Jonathan Edwards: A Life
George M. Marsden
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In this definitive and long-awaited biography, Jonathan Edwards emerges as both a great American and a brilliant Christian. George Marsden evokes the world of colonial New England in which Edwards was reared—a frontier civilization at the center of a conflict between Native Americans, French Catholics, and English Protestants. Drawing on newly available sources, Marsden demonstrates how these cultural and religious battles shaped Edwards’s life and thought. Marsden reveals Edwards as a complex thinker and human being who struggled to reconcile his Puritan heritage with the secular, modern world emerging out of the Enlightenment. In this, Edwards’s life anticipated the deep contradictions of our American culture.
Meticulously researched and beautifully composed, this biography offers a compelling portrait of an eminent American.
before the Hampshire Association, and Edwards was chosen to draft a response.8 Edwards viewed the accusation regarding slaveholding as insincere and saw his primary job as defending the authority of a fellow minister. That he would do so is especially striking because he probably shared the suspicions that Doolittle had unorthodox and Old Light leanings. Edwards’ jottings for his arguments are incomplete and often hard to interpret. Nonetheless he is clear that he believed that the dissidents
1743 the Old Light legislature took a more extreme step to inhibit church separations: it repealed a 1708 statute that recognized the right to religious dissent. Dissenting groups could still appeal to the Assembly for relief from having to support Connecticut’s established churches, but they would have to prove that they truly were neither congregationalist nor presbyterian. Cousin Elisha Williams, formerly Yale rector, now engaged in business and politics, became the principal New Light
rest is from New England’s most often used authoritative creed, the Westminster Confession of Faith, chaps. 12–15. The confession can be found, among other places, in Creeds of the Churches, 3d ed., ed., John Leith (Atlanta: John Knox, 1982). 10. William K. B. Stoever, “A Faire and Easie Way to Heaven”: Covenant Theology and Antinomianism in Early Massachusetts (Middletown, Conn.: Wesleyan University Press, 1978), 63–67 and passim, provides a lucid account of the subtleties of the New England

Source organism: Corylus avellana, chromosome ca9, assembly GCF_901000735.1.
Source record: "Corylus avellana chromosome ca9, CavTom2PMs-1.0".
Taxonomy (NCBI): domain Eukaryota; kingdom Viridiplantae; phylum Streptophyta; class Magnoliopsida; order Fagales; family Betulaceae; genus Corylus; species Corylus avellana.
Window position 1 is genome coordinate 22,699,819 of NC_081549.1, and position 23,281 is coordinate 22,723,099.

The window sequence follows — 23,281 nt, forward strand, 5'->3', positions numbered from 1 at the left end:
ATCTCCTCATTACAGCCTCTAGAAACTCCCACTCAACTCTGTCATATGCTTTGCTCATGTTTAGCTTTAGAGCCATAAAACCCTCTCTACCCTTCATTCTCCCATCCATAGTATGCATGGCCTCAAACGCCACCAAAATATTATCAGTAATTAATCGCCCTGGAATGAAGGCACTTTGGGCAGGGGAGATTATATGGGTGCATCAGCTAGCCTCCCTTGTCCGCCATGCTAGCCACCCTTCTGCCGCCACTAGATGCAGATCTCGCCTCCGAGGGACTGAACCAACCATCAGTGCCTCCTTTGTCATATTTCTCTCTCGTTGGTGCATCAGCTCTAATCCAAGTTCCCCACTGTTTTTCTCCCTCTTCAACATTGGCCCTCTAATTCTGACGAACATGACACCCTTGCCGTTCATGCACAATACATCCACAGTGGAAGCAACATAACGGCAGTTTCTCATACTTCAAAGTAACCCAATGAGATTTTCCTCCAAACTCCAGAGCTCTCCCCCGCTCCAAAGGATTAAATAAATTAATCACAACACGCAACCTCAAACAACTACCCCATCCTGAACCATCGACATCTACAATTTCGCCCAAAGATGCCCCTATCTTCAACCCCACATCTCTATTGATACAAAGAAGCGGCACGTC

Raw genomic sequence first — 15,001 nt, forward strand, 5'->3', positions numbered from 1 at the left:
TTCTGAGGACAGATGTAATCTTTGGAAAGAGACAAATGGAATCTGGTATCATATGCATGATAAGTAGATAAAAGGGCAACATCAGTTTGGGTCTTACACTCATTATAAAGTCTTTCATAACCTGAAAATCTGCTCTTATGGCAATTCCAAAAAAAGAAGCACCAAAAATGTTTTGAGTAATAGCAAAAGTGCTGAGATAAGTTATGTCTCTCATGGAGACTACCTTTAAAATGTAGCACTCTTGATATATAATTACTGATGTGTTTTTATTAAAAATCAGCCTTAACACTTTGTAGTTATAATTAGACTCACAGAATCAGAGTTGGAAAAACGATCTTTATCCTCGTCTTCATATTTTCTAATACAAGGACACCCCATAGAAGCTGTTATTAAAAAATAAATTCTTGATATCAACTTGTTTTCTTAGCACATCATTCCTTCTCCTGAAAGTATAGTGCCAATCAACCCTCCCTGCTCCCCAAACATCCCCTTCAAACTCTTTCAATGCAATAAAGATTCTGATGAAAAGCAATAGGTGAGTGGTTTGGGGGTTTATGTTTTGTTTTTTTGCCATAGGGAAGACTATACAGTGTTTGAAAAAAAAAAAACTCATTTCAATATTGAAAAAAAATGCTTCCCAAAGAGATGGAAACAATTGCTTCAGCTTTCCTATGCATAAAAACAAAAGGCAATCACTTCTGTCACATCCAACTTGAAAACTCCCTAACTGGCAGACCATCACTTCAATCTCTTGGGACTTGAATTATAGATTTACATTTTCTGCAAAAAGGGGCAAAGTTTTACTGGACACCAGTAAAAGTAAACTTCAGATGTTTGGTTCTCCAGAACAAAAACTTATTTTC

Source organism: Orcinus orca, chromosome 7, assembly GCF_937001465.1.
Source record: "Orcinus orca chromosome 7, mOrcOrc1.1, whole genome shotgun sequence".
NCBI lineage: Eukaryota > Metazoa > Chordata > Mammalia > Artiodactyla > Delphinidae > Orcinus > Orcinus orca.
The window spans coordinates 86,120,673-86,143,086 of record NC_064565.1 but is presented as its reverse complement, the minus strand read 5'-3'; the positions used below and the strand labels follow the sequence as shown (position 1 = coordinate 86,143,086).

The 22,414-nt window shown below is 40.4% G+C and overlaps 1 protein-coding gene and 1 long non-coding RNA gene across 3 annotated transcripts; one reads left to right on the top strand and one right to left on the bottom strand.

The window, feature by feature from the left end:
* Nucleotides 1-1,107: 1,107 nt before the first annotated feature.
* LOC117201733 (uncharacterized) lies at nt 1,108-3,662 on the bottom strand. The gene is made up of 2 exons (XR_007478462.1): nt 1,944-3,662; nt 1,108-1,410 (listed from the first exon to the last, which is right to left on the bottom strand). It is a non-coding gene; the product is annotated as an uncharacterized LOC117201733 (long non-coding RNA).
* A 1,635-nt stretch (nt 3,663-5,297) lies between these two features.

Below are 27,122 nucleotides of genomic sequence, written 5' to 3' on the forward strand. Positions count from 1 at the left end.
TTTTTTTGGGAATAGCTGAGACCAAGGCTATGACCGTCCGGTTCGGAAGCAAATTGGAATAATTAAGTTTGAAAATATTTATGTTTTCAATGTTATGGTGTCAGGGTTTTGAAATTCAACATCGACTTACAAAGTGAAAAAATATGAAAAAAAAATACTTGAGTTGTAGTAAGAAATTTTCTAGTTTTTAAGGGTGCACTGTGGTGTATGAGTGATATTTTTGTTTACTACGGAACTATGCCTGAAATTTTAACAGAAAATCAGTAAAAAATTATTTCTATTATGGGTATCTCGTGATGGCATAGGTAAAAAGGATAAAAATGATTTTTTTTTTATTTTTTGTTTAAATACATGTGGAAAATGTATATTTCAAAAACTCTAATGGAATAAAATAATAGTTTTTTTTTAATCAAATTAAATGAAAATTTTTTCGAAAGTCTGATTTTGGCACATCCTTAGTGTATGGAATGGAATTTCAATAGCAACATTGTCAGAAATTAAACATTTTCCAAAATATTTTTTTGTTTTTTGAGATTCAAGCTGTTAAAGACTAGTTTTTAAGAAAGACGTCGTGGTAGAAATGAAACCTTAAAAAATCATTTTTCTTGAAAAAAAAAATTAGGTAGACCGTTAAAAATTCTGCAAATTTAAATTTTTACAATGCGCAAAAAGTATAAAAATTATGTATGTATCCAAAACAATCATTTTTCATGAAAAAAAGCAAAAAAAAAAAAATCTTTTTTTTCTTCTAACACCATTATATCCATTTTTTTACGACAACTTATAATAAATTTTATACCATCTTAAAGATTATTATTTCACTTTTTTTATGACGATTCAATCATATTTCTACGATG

heard as long as they continue in the allowance of sin” (Works of Edwards summaries). 17. Sermon, Joshua 7:12, “Fast for the Occasion of War with France” (June 28, 1744). 18. Sermon, I King 8:44–45, “Fast for Success in Expedition against Cape Breton” (April 4, 1745). On the widespread millennial interpretations of the Louisbourg victory in New England, see Nathan Hatch, The Sacred Cause of Liberty: Republican Thought and the Millennium in Revolutionary New England (New Haven: Yale University
2 vols. (Northampton, Mass., 1898, 1902), 2: 177–78. How many were living in 1747 is not clear. 2. Edwards to Joseph Bellamy, June 11, 1747, Works, 14: 223. 3. At the time of Jonathan’s death eleven years later, the family owned one armchair and twenty chairs, presumably straight. They owned one table, plus a writing table, a book table, and Edwards’ elaborate, many-compartmented desk. The family also owned two foot wheels, a great wheel, a carding machine, a substantial store of cloth, and